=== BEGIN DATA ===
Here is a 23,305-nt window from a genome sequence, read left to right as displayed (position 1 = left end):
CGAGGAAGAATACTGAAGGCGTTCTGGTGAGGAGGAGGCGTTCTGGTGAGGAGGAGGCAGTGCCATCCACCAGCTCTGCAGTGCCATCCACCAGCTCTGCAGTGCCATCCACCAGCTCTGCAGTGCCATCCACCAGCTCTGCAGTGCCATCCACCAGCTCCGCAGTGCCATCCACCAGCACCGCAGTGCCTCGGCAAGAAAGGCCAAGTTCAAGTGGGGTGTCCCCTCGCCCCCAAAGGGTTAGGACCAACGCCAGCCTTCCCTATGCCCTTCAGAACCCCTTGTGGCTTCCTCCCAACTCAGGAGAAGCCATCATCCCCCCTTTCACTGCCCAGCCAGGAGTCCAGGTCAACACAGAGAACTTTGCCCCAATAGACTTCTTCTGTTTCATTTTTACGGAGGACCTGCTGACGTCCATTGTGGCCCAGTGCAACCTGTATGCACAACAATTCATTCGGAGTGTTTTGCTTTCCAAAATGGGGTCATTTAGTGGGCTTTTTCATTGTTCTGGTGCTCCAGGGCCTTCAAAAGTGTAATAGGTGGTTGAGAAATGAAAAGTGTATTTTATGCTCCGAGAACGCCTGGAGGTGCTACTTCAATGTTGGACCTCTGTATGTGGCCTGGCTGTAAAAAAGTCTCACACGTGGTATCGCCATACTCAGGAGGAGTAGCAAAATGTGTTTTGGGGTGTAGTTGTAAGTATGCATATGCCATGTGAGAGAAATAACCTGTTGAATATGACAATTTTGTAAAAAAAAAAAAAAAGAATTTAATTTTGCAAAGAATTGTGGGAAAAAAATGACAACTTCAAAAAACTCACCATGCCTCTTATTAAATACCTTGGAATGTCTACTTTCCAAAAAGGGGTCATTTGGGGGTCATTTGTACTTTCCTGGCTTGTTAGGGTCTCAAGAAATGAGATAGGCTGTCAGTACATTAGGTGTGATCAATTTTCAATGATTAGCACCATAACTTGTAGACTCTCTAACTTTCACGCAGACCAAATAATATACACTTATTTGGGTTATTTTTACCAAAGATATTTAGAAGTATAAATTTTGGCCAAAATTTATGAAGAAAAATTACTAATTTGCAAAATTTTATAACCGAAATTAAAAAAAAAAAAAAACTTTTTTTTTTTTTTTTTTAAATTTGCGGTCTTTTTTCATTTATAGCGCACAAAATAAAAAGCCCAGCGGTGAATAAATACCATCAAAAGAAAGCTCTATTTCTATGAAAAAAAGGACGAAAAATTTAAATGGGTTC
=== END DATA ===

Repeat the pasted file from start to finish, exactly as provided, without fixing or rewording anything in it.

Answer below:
Here is a 23,305-nt window from a genome sequence, read left to right as displayed (position 1 = left end):
CGAGGAAGAATACTGAAGGCGTTCTGGTGAGGAGGAGGCGTTCTGGTGAGGAGGAGGCAGTGCCATCCACCAGCTCTGCAGTGCCATCCACCAGCTCTGCAGTGCCATCCACCAGCTCTGCAGTGCCATCCACCAGCTCTGCAGTGCCATCCACCAGCTCCGCAGTGCCATCCACCAGCACCGCAGTGCCTCGGCAAGAAAGGCCAAGTTCAAGTGGGGTGTCCCCTCGCCCCCAAAGGGTTAGGACCAACGCCAGCCTTCCCTATGCCCTTCAGAACCCCTTGTGGCTTCCTCCCAACTCAGGAGAAGCCATCATCCCCCCTTTCACTGCCCAGCCAGGAGTCCAGGTCAACACAGAGAACTTTGCCCCAATAGACTTCTTCTGTTTCATTTTTACGGAGGACCTGCTGACGTCCATTGTGGCCCAGTGCAACCTGTATGCACAACAATTCATTCGGAGTGTTTTGCTTTCCAAAATGGGGTCATTTAGTGGGCTTTTTCATTGTTCTGGTGCTCCAGGGCCTTCAAAAGTGTAATAGGTGGTTGAGAAATGAAAAGTGTATTTTATGCTCCGAGAACGCCTGGAGGTGCTACTTCAATGTTGGACCTCTGTATGTGGCCTGGCTGTAAAAAAGTCTCACACGTGGTATCGCCATACTCAGGAGGAGTAGCAAAATGTGTTTTGGGGTGTAGTTGTAAGTATGCATATGCCATGTGAGAGAAATAACCTGTTGAATATGACAATTTTGTAAAAAAAAAAAAAAAGAATTTAATTTTGCAAAGAATTGTGGGAAAAAAATGACAACTTCAAAAAACTCACCATGCCTCTTATTAAATACCTTGGAATGTCTACTTTCCAAAAAGGGGTCATTTGGGGGTCATTTGTACTTTCCTGGCTTGTTAGGGTCTCAAGAAATGAGATAGGCTGTCAGTACATTAGGTGTGATCAATTTTCAATGATTAGCACCATAACTTGTAGACTCTCTAACTTTCACGCAGACCAAATAATATACACTTATTTGGGTTATTTTTACCAAAGATATTTAGAAGTATAAATTTTGGCCAAAATTTATGAAGAAAAATTACTAATTTGCAAAATTTTATAACCGAAATTAAAAAAAAAAAAAAACTTTTTTTTTTTTTTTTTTAAATTTGCGGTCTTTTTTCATTTATAGCGCACAAAATAAAAAGCCCAGCGGTGAATAAATACCATCAAAAGAAAGCTCTATTTCTATGAAAAAAAGGACGAAAAATTTAAATGGGTTC